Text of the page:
I keep running into politically left wing types or touchie-feelie Christians (some of whom may be somewhat conservative, which surprises me) on social media who assume the reason I must oppose certain things, such as–
-Mass Muslim immigration
-Allowing biological men into women’s bathrooms and fitting rooms under transgender laws
is due to some kind of personal animosity towards these groups of people.
The reason I object to, or am concerned about, things such as mass Muslim immigration or transgender bathroom bills has NOTHING to do with personal hatred on my part towards Muslims or transgender people.
I find this so frustrating that this is assumed about me from the start, and this assumption occurs constantly on Twitter and other blogs.
If you bother to get to know me, or read many of my blog posts on this blog, or stop and ask me my feelings about things (instead of JUST ASSUMING you know why I must hold thus- and- so an opinion on a given topic), you would discover I’m pretty laid back about things, more so than the people who yell at me online.
Non-church-attending Americans are generally open to talking about faith but few wonder about life after death – which is the tactic many Christians are taught to begin conversations, a new LifeWay Research study commissioned by the Billy Graham Center for Evangelism at Wheaton College finds.
Nashville-based LifeWay Research published a (Link): study Thursday that examines the types of church activities that “unchurched” Americans are interested in as well as how open they are to talking about faith.
By “unchurched” the researchers mean “those who have not attended a worship service in the last six months, outside of a holiday or special occasion like a wedding.” Surprisingly, the survey found that more than half of Americans who don’t go to church self-identify as Christians.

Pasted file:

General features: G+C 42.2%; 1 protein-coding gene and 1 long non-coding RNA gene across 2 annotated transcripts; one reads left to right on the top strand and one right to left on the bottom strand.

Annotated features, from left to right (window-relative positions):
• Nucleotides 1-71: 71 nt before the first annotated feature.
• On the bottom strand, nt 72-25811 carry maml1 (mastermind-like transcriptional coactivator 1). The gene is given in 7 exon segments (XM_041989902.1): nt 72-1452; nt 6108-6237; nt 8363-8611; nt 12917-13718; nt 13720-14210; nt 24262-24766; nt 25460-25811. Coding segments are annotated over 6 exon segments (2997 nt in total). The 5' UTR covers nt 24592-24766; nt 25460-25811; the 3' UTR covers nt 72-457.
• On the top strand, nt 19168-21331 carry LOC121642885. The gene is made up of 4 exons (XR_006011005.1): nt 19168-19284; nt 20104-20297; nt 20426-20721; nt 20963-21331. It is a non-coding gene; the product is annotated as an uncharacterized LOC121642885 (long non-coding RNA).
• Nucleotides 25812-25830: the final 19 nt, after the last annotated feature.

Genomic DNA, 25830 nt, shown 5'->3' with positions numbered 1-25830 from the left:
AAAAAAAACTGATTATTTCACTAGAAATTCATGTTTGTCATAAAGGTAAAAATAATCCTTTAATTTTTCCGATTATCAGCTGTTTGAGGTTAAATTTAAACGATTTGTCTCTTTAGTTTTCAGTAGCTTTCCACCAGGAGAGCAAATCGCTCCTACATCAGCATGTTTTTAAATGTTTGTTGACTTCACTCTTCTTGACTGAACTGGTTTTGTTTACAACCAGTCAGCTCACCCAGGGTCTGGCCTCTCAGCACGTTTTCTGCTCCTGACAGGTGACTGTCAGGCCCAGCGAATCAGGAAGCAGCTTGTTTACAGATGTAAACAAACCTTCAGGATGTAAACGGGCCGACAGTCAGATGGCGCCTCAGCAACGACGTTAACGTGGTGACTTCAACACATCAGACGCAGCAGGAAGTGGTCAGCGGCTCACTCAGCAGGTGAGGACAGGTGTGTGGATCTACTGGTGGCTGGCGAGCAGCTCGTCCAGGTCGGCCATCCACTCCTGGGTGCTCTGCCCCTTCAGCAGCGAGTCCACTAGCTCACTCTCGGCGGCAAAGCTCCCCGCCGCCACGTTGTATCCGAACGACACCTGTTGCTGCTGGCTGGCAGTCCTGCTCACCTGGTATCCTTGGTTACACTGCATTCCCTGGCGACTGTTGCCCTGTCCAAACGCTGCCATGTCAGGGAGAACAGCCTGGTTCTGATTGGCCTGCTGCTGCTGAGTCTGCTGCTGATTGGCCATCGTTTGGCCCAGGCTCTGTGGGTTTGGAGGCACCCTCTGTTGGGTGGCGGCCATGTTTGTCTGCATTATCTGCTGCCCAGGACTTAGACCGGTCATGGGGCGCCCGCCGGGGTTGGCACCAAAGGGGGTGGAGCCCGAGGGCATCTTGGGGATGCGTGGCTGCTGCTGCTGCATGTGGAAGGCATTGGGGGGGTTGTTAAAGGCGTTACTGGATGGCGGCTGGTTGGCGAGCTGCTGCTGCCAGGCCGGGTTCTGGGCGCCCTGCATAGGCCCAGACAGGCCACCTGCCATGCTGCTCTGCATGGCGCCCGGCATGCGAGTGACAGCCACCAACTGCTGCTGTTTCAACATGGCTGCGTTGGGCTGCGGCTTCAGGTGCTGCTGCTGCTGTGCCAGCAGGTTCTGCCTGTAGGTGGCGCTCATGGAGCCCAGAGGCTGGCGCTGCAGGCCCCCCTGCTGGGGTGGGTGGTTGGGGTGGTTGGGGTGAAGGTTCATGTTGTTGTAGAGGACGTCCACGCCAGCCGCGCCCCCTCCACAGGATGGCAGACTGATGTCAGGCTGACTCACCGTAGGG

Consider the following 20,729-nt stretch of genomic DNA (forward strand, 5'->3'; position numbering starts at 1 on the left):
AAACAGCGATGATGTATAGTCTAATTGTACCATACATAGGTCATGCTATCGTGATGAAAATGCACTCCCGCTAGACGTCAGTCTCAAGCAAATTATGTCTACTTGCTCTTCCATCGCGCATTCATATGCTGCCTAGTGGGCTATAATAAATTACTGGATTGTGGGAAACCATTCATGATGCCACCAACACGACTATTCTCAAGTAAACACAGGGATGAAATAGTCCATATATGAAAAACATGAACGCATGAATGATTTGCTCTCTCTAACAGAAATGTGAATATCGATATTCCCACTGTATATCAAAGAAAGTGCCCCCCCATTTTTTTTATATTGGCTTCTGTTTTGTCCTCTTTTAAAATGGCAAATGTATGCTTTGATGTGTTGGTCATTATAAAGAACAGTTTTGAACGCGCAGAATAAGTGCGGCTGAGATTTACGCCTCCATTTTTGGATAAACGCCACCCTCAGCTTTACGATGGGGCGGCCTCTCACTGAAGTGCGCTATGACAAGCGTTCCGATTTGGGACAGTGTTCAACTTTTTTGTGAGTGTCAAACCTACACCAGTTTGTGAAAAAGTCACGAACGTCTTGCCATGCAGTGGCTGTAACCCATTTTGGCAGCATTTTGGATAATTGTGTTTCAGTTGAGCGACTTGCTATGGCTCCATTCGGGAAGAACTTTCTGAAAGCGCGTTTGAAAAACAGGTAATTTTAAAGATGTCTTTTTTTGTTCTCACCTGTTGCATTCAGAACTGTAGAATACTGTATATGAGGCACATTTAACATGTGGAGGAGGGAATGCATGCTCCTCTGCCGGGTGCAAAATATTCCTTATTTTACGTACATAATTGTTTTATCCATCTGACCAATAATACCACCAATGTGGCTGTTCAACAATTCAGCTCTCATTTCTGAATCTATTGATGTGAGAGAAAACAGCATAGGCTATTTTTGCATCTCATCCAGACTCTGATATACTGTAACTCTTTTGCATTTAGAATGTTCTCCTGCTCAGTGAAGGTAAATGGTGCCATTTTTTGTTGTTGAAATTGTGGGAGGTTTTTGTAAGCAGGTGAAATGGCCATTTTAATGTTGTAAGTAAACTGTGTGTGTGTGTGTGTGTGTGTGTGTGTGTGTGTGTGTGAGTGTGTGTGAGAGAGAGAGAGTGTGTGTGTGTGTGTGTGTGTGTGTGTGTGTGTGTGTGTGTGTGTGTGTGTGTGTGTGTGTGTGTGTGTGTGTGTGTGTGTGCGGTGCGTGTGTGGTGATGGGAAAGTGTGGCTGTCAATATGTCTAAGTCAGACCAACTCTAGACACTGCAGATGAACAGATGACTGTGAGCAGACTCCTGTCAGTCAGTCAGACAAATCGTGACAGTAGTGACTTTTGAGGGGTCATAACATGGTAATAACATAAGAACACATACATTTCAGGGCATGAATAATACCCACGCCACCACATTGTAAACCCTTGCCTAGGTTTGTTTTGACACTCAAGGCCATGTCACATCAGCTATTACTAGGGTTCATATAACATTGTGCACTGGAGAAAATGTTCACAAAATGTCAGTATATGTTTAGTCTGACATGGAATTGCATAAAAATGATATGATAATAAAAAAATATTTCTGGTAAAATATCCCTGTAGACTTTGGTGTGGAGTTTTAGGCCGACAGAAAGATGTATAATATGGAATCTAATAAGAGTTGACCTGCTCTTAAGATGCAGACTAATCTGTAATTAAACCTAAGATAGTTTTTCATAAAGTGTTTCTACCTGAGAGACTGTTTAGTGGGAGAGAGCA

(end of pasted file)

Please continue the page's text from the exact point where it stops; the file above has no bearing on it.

“It wasn’t perfect but it was wonderful, intimate and adorably awkward.”
by Kelsey Borresen
Though we’re living in a time where (Link): pre-marital sex is widely accepted, there are still many men and women who choose to stay virgins until the wedding night.Some consider waiting one of the best decisions they’ve made, while others look back on the choice as a major source of regret. On (Link): Whisper, an app that allows users to share their secrets anonymously, people reflect on the experience of (Link): saving yourself for marriage.
See what they had to say below:
[Text on one screen cap reads]
“I waited until my wedding night to have sex. My husband is terrible in bed and can’t please me at all.”
“I was a virgin until my wedding night. My husband wasn’t. Turns out, I was better at sex than he was!”
[Text on one screen cap reads]
“I lost my virginity on my wedding night. Honestly I feel like it’s been healthy for my marriage. I can’t keep my hands off my wife.”
[Text on one screen cap reads]
“I lost my virginity to my husband the morning after our wedding. It wasn’t perfect, but it was wonderful, intimate and adorably awkward, and we finished together”
[Text on one screen cap reads]
“I waited to have sex until I was married. I deeply regret that decision because on the extremely rare occasions we actually have sex, it isn’t enjoyable.”
[Text on one screen cap reads]
“I waited until marriage, so did my husband. Wasn’t a religious choice. And yes, it was totally worth it
I don’t understand people who toss in the qualifier “but it wasn’t a religious choice” when discussing things like this. I take it to mean they are trying to appeal to an increasingly secular society that scoffs at anyone being motivated by theism, religion, or spirituality at all.